PreventionGenetics' high density gene-centric custom designed aCGH enables the detection of relatively small deletions and duplications within a single exon of a given gene or deletions and duplications encompassing the entire gene. PreventionGenetics has established and verified this test's accuracy and precision.

Analytical Limitations

Our dense probe coverage may allow detection of deletions/duplications down to 100 bp; however due to limitations and probe spacing this cannot be guaranteed across all exons of all genes. Therefore, some copy number changes smaller than 100-300 bp within a targeted large exon may not be detected by our array.

This array may not detect deletions and duplications present at low levels of mosaicism or those present in genes that have pseudogene copies or repeats elsewhere in the genome.

aCGH will not detect balanced translocations, inversions, or point mutations that may be responsible for the clinical phenotype.

Breakpoints, if occurring outside the targeted gene, may be hard to define.

The sensitivity of this assay may be reduced when DNA is extracted by an outside laboratory.

Order Kits

Ordering Options


myPrevent - Online Ordering
  • The test can be added to your online orders in the Summary and Pricing section.
  • Once the test has been added log in to myPrevent to fill out an online requisition form.
REQUISITION FORM
  • A completed requisition form must accompany all specimens.
  • Billing information along with specimen and shipping instructions are within the requisition form.
  • All testing must be ordered by a qualified healthcare provider.

SPECIMEN TYPES
WHOLE BLOOD

(Delivery accepted Monday - Saturday)

  • Collect 3 ml -5 ml (5 ml preferred) of whole blood in EDTA (purple top tube) or ACD (yellow top tube). For Test #500-DNA Banking only, collect 10 ml -20 ml of whole blood.
  • For small babies, we require a minimum of 1 ml of blood.
  • Only one blood tube is required for multiple tests.
  • Ship blood tubes at room temperature in an insulated container. Do not freeze blood.
  • During hot weather, include a frozen ice pack in the shipping container. Place a paper towel or other thin material between the ice pack and the blood tube.
  • In cold weather, include an unfrozen ice pack in the shipping container as insulation.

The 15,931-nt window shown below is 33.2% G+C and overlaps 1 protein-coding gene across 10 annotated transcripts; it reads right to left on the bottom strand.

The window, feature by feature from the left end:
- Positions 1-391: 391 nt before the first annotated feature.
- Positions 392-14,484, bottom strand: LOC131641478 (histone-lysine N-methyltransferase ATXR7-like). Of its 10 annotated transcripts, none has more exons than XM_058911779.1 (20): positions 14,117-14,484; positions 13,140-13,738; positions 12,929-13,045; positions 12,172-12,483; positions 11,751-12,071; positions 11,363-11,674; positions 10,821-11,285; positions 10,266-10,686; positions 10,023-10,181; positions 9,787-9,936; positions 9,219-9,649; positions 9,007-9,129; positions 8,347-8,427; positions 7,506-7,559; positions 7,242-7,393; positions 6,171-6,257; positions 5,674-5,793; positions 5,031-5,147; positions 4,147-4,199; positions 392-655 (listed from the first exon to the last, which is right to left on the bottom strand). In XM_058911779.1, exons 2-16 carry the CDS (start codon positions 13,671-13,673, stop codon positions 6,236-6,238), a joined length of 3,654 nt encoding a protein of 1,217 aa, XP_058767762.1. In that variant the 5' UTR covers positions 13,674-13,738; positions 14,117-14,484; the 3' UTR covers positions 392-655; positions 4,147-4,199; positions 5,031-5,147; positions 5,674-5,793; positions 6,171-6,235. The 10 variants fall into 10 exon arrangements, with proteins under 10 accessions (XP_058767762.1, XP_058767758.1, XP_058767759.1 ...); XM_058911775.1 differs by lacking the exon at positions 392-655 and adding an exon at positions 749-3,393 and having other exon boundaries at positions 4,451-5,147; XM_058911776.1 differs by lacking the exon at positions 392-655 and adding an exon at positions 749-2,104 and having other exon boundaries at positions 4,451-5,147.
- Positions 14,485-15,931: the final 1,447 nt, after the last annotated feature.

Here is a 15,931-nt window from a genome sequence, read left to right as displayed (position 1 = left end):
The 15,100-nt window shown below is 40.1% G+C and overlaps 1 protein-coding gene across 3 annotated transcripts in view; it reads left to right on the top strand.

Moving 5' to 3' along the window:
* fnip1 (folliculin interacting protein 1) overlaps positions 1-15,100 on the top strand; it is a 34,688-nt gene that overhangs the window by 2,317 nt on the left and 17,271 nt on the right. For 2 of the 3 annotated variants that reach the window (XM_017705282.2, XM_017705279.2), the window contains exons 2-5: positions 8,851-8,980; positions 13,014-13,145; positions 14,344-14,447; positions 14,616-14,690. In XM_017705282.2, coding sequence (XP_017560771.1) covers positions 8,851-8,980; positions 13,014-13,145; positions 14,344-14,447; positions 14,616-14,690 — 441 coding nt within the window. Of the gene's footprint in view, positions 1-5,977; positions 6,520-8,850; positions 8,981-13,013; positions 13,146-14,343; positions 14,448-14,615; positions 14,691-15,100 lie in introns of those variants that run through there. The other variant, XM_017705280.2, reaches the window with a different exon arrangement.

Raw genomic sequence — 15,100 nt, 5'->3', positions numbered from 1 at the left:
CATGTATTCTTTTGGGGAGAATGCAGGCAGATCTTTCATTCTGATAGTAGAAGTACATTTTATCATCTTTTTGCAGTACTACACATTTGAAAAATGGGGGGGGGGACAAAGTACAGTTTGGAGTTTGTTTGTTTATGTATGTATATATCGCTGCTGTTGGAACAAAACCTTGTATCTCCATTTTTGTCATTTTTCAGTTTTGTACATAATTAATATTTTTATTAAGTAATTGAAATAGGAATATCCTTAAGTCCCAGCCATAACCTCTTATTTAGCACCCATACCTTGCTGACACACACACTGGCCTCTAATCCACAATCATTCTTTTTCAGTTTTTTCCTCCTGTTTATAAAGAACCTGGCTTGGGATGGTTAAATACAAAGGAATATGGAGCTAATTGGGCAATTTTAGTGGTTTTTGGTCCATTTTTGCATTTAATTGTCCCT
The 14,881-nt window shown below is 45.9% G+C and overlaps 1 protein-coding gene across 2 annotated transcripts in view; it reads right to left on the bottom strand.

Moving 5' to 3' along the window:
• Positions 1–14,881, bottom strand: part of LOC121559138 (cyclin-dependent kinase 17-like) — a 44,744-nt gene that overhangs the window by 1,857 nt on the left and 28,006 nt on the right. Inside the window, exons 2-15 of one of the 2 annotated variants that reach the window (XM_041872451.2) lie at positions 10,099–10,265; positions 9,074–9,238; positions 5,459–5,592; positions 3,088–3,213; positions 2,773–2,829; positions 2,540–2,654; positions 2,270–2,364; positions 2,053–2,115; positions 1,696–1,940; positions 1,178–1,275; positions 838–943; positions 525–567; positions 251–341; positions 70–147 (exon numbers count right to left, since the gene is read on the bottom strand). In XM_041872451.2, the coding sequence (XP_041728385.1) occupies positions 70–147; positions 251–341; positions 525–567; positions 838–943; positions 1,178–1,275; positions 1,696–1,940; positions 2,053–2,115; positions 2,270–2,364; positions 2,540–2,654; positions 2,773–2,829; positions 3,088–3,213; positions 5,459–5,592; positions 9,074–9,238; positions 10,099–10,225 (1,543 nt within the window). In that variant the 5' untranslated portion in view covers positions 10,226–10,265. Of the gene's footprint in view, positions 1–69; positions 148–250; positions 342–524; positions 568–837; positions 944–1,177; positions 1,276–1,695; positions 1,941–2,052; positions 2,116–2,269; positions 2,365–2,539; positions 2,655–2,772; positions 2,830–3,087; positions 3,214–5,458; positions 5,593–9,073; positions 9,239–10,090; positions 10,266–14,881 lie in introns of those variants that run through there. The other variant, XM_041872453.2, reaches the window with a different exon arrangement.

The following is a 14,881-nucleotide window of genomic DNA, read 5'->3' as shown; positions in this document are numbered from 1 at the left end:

• At room temperature, blood specimen is stable for up to 48 hours.
  • If refrigerated, blood specimen is stable for up to one week.
  • Label the tube with the patient name, date of birth and/or ID number.

DNA

(Delivery accepted Monday - Saturday)

  • Send in screw cap tube at least 5 µg -10 µg of purified DNA at a concentration of at least 20 µg/ml for NGS and Sanger tests and at least 5 µg of purified DNA at a concentration of at least 100 µg/ml for gene-centric aCGH, MLPA, and CMA tests, minimum 2 µg for limited specimens.
  • For requests requiring more than one test, send an additional 5 µg DNA per test ordered when possible.
  • DNA may be shipped at room temperature.
  • Label the tube with the composition of the solute, DNA concentration as well as the patient’s name, date of birth, and/or ID number.
  • We only accept genomic DNA for testing. We do NOT accept products of whole genome amplification reactions or other amplification reactions.

CELL CULTURE

(Delivery preferred Monday - Thursday)

  • PreventionGenetics should be notified in advance of arrival of a cell culture.
  • Culture and send at least two T25 flasks of confluent cells.
  • Some panels may require additional flasks (dependent on size of genes, amount of Sanger sequencing required, etc.). Multiple test requests may also require additional flasks. Please contact us for details.
  • Send specimens in insulated, shatterproof container overnight.
  • Cell cultures may be shipped at room temperature or refrigerated.
  • Label the flasks with the patient name, date of birth, and/or ID number.
  • We strongly recommend maintaining a local back-up culture. We do not culture cells.